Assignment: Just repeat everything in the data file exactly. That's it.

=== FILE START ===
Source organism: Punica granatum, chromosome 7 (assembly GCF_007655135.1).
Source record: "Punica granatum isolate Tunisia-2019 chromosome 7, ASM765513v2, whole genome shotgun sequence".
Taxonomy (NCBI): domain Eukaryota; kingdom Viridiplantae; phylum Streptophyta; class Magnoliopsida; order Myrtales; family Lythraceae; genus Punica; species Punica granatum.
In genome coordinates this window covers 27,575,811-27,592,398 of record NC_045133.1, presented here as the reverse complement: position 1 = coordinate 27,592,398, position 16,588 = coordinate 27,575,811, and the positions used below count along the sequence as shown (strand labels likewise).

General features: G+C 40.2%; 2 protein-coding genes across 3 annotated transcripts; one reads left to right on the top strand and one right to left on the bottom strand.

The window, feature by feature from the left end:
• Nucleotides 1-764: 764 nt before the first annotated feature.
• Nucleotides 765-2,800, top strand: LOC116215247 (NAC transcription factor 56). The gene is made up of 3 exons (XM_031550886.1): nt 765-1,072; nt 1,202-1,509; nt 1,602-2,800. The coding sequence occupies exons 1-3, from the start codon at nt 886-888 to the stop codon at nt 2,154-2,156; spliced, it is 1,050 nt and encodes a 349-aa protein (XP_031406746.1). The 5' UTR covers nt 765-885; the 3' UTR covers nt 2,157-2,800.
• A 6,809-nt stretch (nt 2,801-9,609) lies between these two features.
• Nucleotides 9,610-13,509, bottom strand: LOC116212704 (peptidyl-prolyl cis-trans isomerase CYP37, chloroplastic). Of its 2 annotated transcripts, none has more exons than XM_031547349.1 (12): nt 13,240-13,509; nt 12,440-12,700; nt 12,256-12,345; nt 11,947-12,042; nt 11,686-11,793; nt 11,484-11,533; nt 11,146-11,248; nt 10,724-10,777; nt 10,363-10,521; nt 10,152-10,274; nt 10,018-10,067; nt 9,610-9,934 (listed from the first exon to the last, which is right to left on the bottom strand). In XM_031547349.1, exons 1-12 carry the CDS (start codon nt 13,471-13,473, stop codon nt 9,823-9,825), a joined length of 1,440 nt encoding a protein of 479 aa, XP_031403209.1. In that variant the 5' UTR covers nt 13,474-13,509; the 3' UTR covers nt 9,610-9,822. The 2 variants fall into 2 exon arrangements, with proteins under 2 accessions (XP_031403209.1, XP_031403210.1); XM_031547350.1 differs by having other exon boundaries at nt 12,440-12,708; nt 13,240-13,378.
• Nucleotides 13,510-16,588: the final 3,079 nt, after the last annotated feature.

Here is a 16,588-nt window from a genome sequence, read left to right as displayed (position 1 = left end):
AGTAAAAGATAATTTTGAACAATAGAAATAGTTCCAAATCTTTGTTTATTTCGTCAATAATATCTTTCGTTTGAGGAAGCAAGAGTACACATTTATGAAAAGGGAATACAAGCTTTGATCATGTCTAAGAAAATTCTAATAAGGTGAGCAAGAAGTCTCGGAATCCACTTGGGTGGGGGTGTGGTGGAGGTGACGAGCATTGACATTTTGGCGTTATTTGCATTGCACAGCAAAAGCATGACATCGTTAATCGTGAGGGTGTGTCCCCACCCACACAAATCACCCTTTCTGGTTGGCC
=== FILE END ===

Source organism: Punica granatum, chromosome 7 (assembly GCF_007655135.1).
Source record: "Punica granatum isolate Tunisia-2019 chromosome 7, ASM765513v2, whole genome shotgun sequence".
Taxonomy (NCBI): domain Eukaryota; kingdom Viridiplantae; phylum Streptophyta; class Magnoliopsida; order Myrtales; family Lythraceae; genus Punica; species Punica granatum.
In genome coordinates this window covers 27,575,811-27,592,398 of record NC_045133.1, presented here as the reverse complement: position 1 = coordinate 27,592,398, position 16,588 = coordinate 27,575,811, and the positions used below count along the sequence as shown (strand labels likewise).

General features: G+C 40.2%; 2 protein-coding genes across 3 annotated transcripts; one reads left to right on the top strand and one right to left on the bottom strand.

The window, feature by feature from the left end:
• Nucleotides 1-764: 764 nt before the first annotated feature.
• Nucleotides 765-2,800, top strand: LOC116215247 (NAC transcription factor 56). The gene is made up of 3 exons (XM_031550886.1): nt 765-1,072; nt 1,202-1,509; nt 1,602-2,800. The coding sequence occupies exons 1-3, from the start codon at nt 886-888 to the stop codon at nt 2,154-2,156; spliced, it is 1,050 nt and encodes a 349-aa protein (XP_031406746.1). The 5' UTR covers nt 765-885; the 3' UTR covers nt 2,157-2,800.
• A 6,809-nt stretch (nt 2,801-9,609) lies between these two features.
• Nucleotides 9,610-13,509, bottom strand: LOC116212704 (peptidyl-prolyl cis-trans isomerase CYP37, chloroplastic). Of its 2 annotated transcripts, none has more exons than XM_031547349.1 (12): nt 13,240-13,509; nt 12,440-12,700; nt 12,256-12,345; nt 11,947-12,042; nt 11,686-11,793; nt 11,484-11,533; nt 11,146-11,248; nt 10,724-10,777; nt 10,363-10,521; nt 10,152-10,274; nt 10,018-10,067; nt 9,610-9,934 (listed from the first exon to the last, which is right to left on the bottom strand). In XM_031547349.1, exons 1-12 carry the CDS (start codon nt 13,471-13,473, stop codon nt 9,823-9,825), a joined length of 1,440 nt encoding a protein of 479 aa, XP_031403209.1. In that variant the 5' UTR covers nt 13,474-13,509; the 3' UTR covers nt 9,610-9,822. The 2 variants fall into 2 exon arrangements, with proteins under 2 accessions (XP_031403209.1, XP_031403210.1); XM_031547350.1 differs by having other exon boundaries at nt 12,440-12,708; nt 13,240-13,378.
• Nucleotides 13,510-16,588: the final 3,079 nt, after the last annotated feature.

Here is a 16,588-nt window from a genome sequence, read left to right as displayed (position 1 = left end):
AGTAAAAGATAATTTTGAACAATAGAAATAGTTCCAAATCTTTGTTTATTTCGTCAATAATATCTTTCGTTTGAGGAAGCAAGAGTACACATTTATGAAAAGGGAATACAAGCTTTGATCATGTCTAAGAAAATTCTAATAAGGTGAGCAAGAAGTCTCGGAATCCACTTGGGTGGGGGTGTGGTGGAGGTGACGAGCATTGACATTTTGGCGTTATTTGCATTGCACAGCAAAAGCATGACATCGTTAATCGTGAGGGTGTGTCCCCACCCACACAAATCACCCTTTCTGGTTGGCC